On the Randomness of Bits Generated by Sufficiently Smooth Functions
Abstract: Elementary functions such as sin or exp may naively
be considered as good generators of random bits: the bit-runs
output by these functions are believed to be statistically random most of
the time. Here we investigate their computational hardness: given a part
of the binary expansion of exp(x), can one recover x? We describe a
heuristic technique to address this type of questions.
It relies upon Coppersmith's heuristic technique --- itself based
on lattice reduction --- for finding the small roots of multivariate
polynomials modulo an integer.
For our needs, we improve the lattice construction step of
Coppersmith's method: we describe a way to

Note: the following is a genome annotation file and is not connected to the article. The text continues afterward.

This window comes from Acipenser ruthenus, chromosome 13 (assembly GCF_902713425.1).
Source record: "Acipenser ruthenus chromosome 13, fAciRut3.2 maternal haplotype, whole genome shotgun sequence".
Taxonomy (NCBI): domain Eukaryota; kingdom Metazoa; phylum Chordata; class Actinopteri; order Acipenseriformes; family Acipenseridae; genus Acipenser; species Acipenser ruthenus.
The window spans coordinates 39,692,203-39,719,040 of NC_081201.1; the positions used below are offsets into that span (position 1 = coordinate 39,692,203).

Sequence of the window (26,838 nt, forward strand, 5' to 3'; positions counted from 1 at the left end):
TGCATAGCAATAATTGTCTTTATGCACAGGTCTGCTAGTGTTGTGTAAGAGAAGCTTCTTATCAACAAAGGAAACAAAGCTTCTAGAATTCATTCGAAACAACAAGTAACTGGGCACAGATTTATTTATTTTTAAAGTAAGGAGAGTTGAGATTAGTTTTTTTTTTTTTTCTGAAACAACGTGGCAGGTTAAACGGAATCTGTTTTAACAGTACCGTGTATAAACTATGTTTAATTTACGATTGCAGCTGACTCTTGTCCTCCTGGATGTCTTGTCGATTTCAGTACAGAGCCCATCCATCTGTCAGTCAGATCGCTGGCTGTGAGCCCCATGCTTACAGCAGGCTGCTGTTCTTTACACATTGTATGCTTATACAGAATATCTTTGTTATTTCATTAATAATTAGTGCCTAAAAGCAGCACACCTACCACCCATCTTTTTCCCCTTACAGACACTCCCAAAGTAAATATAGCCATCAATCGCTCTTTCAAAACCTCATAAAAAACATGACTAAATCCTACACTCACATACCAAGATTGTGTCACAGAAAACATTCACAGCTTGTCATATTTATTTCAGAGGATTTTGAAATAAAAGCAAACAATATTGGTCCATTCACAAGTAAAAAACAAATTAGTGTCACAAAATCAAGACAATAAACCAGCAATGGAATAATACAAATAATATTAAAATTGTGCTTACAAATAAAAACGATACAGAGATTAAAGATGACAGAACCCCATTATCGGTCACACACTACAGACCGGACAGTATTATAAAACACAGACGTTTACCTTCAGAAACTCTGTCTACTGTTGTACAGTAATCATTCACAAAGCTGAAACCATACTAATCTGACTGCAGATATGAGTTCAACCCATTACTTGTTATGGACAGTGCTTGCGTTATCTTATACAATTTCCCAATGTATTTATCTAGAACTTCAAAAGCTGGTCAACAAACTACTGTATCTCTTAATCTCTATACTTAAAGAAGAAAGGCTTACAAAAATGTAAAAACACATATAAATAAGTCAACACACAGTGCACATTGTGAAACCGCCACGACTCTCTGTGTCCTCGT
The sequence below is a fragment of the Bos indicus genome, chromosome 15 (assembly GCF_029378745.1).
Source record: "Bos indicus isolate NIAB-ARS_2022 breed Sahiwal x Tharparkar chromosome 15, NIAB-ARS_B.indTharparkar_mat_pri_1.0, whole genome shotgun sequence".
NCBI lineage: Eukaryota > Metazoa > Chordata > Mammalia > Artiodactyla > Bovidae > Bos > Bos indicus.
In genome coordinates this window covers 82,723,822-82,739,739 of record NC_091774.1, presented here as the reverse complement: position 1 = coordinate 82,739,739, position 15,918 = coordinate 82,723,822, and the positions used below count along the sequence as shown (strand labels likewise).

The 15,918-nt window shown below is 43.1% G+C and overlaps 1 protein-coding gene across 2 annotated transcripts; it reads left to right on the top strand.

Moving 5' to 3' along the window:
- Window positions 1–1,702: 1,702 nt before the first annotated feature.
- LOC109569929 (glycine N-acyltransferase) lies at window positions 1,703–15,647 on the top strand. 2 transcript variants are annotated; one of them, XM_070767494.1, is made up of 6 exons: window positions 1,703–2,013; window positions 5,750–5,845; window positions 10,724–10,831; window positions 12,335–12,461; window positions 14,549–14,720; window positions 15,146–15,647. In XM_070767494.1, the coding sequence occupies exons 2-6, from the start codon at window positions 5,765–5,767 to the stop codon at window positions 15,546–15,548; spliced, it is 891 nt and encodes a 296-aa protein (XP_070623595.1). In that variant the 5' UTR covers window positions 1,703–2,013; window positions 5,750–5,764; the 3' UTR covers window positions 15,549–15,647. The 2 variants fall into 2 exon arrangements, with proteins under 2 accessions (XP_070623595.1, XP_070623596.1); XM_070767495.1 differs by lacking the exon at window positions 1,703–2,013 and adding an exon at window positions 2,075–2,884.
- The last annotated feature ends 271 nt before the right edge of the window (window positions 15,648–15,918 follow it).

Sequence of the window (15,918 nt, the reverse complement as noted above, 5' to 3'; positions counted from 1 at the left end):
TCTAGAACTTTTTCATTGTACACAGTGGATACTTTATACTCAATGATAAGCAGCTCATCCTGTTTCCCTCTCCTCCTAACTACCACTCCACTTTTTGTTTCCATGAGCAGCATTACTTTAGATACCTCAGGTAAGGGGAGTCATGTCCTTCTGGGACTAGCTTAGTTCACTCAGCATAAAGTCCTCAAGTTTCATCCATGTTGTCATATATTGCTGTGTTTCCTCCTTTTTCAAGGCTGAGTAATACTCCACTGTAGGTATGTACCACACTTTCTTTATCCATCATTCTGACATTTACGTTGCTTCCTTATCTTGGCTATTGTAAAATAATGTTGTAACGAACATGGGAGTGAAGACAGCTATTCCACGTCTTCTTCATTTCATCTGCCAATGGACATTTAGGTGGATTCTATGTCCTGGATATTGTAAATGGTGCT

find a subset of a set of vectors that decreases the Minkowski theorem
bound, in a rather general setup including Coppersmith-type lattices.
We thank Nicolas Brisebarre for pointing out the following error.
In appendix, the induction in the proof of Theorem 2 is incorrect. The sqrt(n) term should
in fact be sqrt(n(n-1)...(n-d+1)). This is obtained by triangularizing, as in the current proof,
and then using Hadamard's inequality. In the statement of Theorem 2, the sqrt(n) term should
be replaced by sqrt(n(n-1)...(n-d+1)).
In the bound on Det(B3) that is provided just after Lemma 7, the sqrt(d) term may be replaced
by (d alpha)^O(d alpha). In Theorem 10, an extra term (d alpha)^O(d alpha) should be added.
As a result of this updated Theorem 10, the condition log d = O(alpha) is too permissive.
It may be replaced by d = O(alpha^3 / log alpha), so that the extra term (d alpha)^O(d alpha)
2^O(alpha^4), a term already present in the bound of Theorem 10. The condition
d = O(alpha^3 / log alpha) suffices for Corollaries 4 and 5.